Addressing the BLS Truther Controversy


Friday’s BLS truther controversy was, in a word, sad. That folks now nonchalantly float claims that government agencies fudge numbers is (or should be) beyond the pale (just as it was in 1970 when Nixon did it). But it’s not. While the truther discussion has made its way into every nook and cranny of the interwebs, maybe it would be instructive to take a look at some anecdotal information that supports Friday’s allegedly contrived unemployment number.

Business Insider’s Joe Weisenthal suggested early Friday that the numbers we’d gotten earlier last week on auto sales foretold a decent jobs/unemployment number, which sent me scurrying to FRED to produce a chart:

(Note: Unemployment Rate is inverted to better show correlation. Chart is current through Friday’s release)


The pattern of auto sales leading the unemployment rate is crystal clear. Great call, Joe. So, the same folks who are skeptical of the BLS must necessarily also question the sales reports of GM, Ford, Toyota, Honda, BMW, and every other car manufacturer that reports monthly sales figures (i.e. all of them).

Another piece of anecdotal information that I’ve used for years now is the NFIB’s “Poor Sales” (as Single Biggest Problem) vs. the Unemployment Rate:


As of the NFIB’s most recent report, Poor Sales was cited by 20 percent of businesses as their Single Biggest Problem in their Small Business Economic Trends report.

Finally, the BLS itself goes to great pains to be transparent, and does a good job doing so. Earlier this year, their Editor’s Desk column ran a piece titled Employment Trends From Two Surveys, which very broadly discussed the two surveys from which jobs data is compiled.

Separately, and almost certainly unknown to Mr. Welch, the BLS issues a technical document every month that address the trends in both surveys. That document can be found here, and contains the following chart:



Among the objectives of the monthly analysis is to produce an Adjusted Household Survey (seen above). BLS:

This [Adjusted Household Survey] is a research series created from household survey employment to be more similar in concept and definition to payroll survey employment. Household survey employment is adjusted by subtracting agriculture and related employment, nonagricultural self employed, unpaid family workers, private household workers, and workers absent without pay from their jobs, and then adding nonagricultural wage and salary multiple jobholders. The effects of population control revisions also have been smoothed out in the historical data in this series.

But you knew that, right, Jack? The Adjusted Household Survey shows that 1.836MM jobs have been created over the past 12 months. The Payroll Survey? 1.806MM. The difference between the two over the course of a year? A paltry 30,000 (see Page 1 of the PDF, numbers below). While there may occasionally be wide month-to-month swings (and the Household Survey is known to be the more volatile of the two), the two series generally track fairly closely over time, which is how data should generally be observed.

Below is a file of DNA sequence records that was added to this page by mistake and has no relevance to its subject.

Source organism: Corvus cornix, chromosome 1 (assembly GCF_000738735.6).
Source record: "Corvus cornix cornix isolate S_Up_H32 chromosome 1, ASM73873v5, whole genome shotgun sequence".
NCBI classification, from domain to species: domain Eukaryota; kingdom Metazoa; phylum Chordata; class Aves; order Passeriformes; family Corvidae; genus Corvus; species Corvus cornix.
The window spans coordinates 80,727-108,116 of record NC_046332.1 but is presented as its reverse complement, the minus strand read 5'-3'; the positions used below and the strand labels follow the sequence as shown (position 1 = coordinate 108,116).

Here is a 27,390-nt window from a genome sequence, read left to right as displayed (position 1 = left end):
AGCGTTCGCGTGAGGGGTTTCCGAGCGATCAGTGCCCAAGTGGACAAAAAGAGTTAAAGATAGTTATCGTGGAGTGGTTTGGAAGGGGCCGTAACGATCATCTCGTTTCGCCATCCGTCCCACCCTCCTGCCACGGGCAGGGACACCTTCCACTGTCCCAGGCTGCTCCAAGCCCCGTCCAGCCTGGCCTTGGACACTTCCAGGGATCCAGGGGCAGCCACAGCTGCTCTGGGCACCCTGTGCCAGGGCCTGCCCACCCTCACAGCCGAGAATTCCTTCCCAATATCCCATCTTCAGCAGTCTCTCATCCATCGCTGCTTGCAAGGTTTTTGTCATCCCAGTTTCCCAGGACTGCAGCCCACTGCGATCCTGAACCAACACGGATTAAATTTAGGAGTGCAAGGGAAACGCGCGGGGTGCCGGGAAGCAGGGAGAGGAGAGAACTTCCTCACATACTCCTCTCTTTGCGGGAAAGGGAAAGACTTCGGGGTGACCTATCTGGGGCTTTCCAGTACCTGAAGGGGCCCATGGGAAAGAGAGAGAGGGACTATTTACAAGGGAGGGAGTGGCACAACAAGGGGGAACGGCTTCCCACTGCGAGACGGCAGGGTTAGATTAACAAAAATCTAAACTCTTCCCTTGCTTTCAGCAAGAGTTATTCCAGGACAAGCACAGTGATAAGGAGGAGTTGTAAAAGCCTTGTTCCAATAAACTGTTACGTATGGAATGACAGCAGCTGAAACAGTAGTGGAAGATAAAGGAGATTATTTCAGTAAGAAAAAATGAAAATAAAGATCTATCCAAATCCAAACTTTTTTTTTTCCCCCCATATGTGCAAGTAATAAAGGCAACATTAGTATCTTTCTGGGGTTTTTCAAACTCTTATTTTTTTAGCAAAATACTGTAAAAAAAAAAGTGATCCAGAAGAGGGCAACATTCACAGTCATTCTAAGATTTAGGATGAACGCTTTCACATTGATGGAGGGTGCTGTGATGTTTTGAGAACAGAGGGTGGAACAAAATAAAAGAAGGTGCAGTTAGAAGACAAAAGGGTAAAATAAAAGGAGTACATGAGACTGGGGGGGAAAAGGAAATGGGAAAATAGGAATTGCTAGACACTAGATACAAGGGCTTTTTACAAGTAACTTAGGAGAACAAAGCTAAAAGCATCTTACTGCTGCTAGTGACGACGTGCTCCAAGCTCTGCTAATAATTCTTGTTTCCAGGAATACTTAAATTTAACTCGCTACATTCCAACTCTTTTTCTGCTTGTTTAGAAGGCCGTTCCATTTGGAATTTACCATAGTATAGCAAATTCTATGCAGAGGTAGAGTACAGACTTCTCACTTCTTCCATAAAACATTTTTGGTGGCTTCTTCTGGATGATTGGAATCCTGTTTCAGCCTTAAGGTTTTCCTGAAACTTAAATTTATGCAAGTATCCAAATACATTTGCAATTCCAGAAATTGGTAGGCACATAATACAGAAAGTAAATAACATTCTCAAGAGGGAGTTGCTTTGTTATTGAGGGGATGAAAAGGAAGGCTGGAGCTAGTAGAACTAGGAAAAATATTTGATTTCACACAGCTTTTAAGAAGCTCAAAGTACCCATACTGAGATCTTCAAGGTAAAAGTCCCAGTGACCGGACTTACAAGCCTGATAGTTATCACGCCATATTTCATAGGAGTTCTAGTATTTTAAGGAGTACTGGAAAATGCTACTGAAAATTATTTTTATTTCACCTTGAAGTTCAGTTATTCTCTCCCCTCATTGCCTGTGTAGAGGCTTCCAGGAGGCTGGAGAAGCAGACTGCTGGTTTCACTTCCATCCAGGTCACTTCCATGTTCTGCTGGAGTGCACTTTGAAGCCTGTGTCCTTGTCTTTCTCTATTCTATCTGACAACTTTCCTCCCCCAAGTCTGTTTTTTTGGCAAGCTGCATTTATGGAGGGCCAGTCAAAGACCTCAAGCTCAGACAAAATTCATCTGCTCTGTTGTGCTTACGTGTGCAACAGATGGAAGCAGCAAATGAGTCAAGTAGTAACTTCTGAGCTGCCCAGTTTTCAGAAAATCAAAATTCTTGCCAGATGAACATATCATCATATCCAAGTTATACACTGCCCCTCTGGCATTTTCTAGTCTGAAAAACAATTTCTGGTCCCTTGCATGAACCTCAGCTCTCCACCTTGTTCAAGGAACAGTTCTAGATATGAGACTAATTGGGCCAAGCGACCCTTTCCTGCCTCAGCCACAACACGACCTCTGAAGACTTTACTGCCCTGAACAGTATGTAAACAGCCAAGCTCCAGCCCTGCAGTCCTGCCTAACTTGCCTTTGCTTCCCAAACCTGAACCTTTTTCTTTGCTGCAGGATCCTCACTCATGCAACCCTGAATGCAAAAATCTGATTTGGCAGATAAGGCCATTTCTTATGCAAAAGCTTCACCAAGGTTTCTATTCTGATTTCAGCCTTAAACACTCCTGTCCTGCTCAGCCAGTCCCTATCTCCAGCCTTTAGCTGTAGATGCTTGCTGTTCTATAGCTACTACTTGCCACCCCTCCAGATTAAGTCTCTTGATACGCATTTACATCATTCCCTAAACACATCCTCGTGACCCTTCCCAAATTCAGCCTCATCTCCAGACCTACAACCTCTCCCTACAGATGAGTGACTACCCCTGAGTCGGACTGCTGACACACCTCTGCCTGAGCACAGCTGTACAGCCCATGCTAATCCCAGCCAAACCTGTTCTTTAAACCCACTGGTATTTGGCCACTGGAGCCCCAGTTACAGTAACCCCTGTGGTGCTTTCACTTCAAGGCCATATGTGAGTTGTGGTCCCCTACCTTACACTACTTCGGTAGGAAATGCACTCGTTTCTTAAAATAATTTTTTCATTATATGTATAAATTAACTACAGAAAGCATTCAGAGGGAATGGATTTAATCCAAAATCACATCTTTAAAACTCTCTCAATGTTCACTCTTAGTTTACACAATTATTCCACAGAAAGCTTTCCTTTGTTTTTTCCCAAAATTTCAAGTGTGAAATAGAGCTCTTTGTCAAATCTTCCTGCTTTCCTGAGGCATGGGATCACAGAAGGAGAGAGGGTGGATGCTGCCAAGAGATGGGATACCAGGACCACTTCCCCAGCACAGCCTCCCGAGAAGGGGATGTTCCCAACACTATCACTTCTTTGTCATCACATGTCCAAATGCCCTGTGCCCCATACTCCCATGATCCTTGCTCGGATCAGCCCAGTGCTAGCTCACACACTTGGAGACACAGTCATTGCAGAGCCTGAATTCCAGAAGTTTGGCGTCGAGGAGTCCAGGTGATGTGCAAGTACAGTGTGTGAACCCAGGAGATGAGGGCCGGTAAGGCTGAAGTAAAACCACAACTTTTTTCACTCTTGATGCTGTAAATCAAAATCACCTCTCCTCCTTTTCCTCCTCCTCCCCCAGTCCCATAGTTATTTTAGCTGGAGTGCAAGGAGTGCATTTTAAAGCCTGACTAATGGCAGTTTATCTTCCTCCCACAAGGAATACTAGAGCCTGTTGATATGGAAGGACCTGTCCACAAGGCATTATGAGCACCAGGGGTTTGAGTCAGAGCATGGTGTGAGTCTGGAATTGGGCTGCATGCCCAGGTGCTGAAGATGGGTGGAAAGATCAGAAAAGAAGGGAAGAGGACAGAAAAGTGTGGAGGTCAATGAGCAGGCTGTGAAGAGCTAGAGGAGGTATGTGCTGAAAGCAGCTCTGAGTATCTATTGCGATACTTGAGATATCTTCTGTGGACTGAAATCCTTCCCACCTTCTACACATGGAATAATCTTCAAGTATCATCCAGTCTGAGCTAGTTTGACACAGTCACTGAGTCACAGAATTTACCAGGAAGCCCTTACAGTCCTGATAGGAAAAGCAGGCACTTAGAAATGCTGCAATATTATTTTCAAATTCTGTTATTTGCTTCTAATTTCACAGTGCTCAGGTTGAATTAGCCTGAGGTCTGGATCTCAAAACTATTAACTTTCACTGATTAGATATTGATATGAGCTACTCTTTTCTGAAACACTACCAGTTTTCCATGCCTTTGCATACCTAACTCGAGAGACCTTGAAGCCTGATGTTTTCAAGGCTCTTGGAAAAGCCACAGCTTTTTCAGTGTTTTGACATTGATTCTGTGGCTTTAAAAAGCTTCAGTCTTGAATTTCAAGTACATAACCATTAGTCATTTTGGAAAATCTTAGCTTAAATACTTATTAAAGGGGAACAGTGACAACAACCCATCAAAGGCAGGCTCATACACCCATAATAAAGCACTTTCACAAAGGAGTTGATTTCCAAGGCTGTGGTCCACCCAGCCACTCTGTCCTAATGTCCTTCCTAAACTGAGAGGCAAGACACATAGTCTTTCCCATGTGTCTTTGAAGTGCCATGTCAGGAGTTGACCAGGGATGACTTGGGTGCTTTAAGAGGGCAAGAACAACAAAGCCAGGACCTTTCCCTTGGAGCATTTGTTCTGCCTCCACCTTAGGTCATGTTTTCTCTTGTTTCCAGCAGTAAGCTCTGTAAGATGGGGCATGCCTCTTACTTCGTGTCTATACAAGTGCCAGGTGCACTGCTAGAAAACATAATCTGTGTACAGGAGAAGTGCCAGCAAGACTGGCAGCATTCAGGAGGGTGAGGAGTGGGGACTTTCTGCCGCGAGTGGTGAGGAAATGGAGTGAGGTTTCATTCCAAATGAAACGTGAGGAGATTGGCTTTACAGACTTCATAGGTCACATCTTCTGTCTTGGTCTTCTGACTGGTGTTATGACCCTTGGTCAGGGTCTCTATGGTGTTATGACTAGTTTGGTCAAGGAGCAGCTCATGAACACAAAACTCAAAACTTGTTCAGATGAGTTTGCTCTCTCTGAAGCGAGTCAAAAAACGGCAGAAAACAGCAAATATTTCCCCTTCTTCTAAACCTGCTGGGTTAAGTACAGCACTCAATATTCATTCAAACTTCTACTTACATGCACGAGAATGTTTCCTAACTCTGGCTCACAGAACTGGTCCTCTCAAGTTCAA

And where were the conspiracy theorists earlier this year when the Adjusted Household Survey was flagging 400k+ job losses? Nowhere, that’s where.


Source: BLS, Adjusted Household Survey Level (Column 3), MoM Adjusted Household Survey Change (Column 4), MoM Nonfarm Payroll Survey Change (Column 5)

The notion that career BLS economists, statisticians, and staffers were collectively in the tank to produce a result designed to influence the election is absurd on its face. It’s a waste of everyone’s time to discuss and debate this. I’ve seen no one make a claim that this has been a robust recovery; it has not been, and it continues to be tepid. That said, we should be channeling our efforts on how to make it better and not making idiotic and irresponsible claims that there’s widespread data book-cooking going on.

Lastly, I’ll confess, too, that I’m having a bit of difficulty confirming Mr. Welch’s oft-repeated claim that we added 600,000 government sector jobs in the past two months. Can anyone help me out here, or was that also pulled from somewhere within his bowels? I’m always open to the possibility that I’ve overlooked something, and if that’s the case, I’d love to see what it was – I can find no evidence that the government added 600k jobs in the past two months.

Adding: Thanks to Jeff in Indy for the link to Mish, who points to Table A-8 (Household Data) of the release for data on the 600k bump in government employees:

Now, what’s above is Seasonally Adjusted, so seasonality is out of the picture here. That said, there are clearly outliers in this series fairly often (Jan 2003 jumps right out at me, as does April 2012’s -442. And there’s no readily apparent pattern that I can discern). Again, I would stress that data of this type needs to be observed over time – it’s typically not instructive to draw inferences from one or two months’ prints.

Here are the Establishment and Household surveys on Government Employees over time.  As a fellow (fairly prominent) econ blogger just emailed me: “Nobody would use the household survey to track the number of government employees.” Indeed, and I don’t know anyone who has (which is why I was at a loss as to what Welch was talking about). That said, I’ll be inquiring as to the gap that opened – and persisted – since the early 90s.

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